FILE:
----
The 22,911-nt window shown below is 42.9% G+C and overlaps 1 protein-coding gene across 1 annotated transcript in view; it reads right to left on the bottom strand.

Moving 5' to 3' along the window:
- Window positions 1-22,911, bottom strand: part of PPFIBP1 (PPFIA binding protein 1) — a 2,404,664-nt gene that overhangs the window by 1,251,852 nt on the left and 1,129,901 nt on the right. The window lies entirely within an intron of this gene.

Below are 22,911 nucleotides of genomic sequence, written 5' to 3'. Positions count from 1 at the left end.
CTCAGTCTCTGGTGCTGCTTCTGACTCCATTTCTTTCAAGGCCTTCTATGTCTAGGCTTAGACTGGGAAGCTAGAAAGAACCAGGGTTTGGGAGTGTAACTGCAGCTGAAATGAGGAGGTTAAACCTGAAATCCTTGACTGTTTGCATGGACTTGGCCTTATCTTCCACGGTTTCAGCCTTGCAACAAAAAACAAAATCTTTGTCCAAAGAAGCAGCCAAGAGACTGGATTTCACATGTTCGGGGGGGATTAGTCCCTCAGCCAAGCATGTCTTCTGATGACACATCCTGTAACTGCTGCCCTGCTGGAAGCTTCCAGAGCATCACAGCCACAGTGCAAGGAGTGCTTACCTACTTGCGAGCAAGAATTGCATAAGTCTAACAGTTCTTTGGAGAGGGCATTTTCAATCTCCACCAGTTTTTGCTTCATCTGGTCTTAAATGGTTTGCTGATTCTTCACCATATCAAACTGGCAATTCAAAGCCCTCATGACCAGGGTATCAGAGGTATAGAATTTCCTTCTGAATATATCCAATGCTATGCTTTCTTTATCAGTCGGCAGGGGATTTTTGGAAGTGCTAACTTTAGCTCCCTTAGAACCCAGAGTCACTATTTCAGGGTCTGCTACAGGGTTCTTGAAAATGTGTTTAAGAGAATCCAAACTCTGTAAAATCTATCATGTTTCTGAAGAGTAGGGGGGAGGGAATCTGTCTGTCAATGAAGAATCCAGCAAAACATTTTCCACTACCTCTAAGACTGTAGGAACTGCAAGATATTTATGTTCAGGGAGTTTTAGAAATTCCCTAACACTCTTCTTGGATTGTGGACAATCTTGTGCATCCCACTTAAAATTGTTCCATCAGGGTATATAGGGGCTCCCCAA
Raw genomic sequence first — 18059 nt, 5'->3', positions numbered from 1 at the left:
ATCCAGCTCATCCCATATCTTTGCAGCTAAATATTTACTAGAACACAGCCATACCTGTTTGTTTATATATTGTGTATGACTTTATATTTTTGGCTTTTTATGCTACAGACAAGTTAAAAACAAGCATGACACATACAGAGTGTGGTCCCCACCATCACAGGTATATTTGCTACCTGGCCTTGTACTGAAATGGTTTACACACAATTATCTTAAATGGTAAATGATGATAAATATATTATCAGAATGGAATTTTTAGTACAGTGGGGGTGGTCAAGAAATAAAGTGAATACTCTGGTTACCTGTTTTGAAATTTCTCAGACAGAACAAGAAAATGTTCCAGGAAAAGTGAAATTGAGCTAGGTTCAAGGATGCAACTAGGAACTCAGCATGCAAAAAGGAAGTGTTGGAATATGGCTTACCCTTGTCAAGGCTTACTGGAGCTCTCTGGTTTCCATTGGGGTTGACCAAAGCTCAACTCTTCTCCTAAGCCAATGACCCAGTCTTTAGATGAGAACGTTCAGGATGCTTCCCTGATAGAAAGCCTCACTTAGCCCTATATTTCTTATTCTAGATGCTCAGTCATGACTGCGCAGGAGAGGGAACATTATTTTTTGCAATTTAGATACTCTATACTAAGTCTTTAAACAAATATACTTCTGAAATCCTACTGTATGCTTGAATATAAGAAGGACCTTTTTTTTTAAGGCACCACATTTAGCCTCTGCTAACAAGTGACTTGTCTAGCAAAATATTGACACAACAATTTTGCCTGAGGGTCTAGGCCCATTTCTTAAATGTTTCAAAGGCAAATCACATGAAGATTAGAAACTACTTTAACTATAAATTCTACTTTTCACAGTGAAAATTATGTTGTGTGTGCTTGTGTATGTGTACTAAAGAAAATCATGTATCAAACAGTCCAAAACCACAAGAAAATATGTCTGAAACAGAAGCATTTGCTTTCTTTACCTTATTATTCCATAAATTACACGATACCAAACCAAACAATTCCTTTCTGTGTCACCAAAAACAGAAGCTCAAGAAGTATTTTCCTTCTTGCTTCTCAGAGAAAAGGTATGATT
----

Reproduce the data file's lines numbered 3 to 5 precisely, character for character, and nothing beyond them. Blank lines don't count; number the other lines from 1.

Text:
- Window positions 1-22,911, bottom strand: part of PPFIBP1 (PPFIA binding protein 1) — a 2,404,664-nt gene that overhangs the window by 1,251,852 nt on the left and 1,129,901 nt on the right. The window lies entirely within an intron of this gene.

Below are 22,911 nucleotides of genomic sequence, written 5' to 3'. Positions count from 1 at the left end.
CTCAGTCTCTGGTGCTGCTTCTGACTCCATTTCTTTCAAGGCCTTCTATGTCTAGGCTTAGACTGGGAAGCTAGAAAGAACCAGGGTTTGGGAGTGTAACTGCAGCTGAAATGAGGAGGTTAAACCTGAAATCCTTGACTGTTTGCATGGACTTGGCCTTATCTTCCACGGTTTCAGCCTTGCAACAAAAAACAAAATCTTTGTCCAAAGAAGCAGCCAAGAGACTGGATTTCACATGTTCGGGGGGGATTAGTCCCTCAGCCAAGCATGTCTTCTGATGACACATCCTGTAACTGCTGCCCTGCTGGAAGCTTCCAGAGCATCACAGCCACAGTGCAAGGAGTGCTTACCTACTTGCGAGCAAGAATTGCATAAGTCTAACAGTTCTTTGGAGAGGGCATTTTCAATCTCCACCAGTTTTTGCTTCATCTGGTCTTAAATGGTTTGCTGATTCTTCACCATATCAAACTGGCAATTCAAAGCCCTCATGACCAGGGTATCAGAGGTATAGAATTTCCTTCTGAATATATCCAATGCTATGCTTTCTTTATCAGTCGGCAGGGGATTTTTGGAAGTGCTAACTTTAGCTCCCTTAGAACCCAGAGTCACTATTTCAGGGTCTGCTACAGGGTTCTTGAAAATGTGTTTAAGAGAATCCAAACTCTGTAAAATCTATCATGTTTCTGAAGAGTAGGGGGGAGGGAATCTGTCTGTCAATGAAGAATCCAGCAAAACATTTTCCACTACCTCTAAGACTGTAGGAACTGCAAGATATTTATGTTCAGGGAGTTTTAGAAATTCCCTAACACTCTTCTTGGATTGTGGACAATCTTGTGCATCCCACTTAAAATTGTTCCATCAGGGTATATAGGGGCTCCCCAA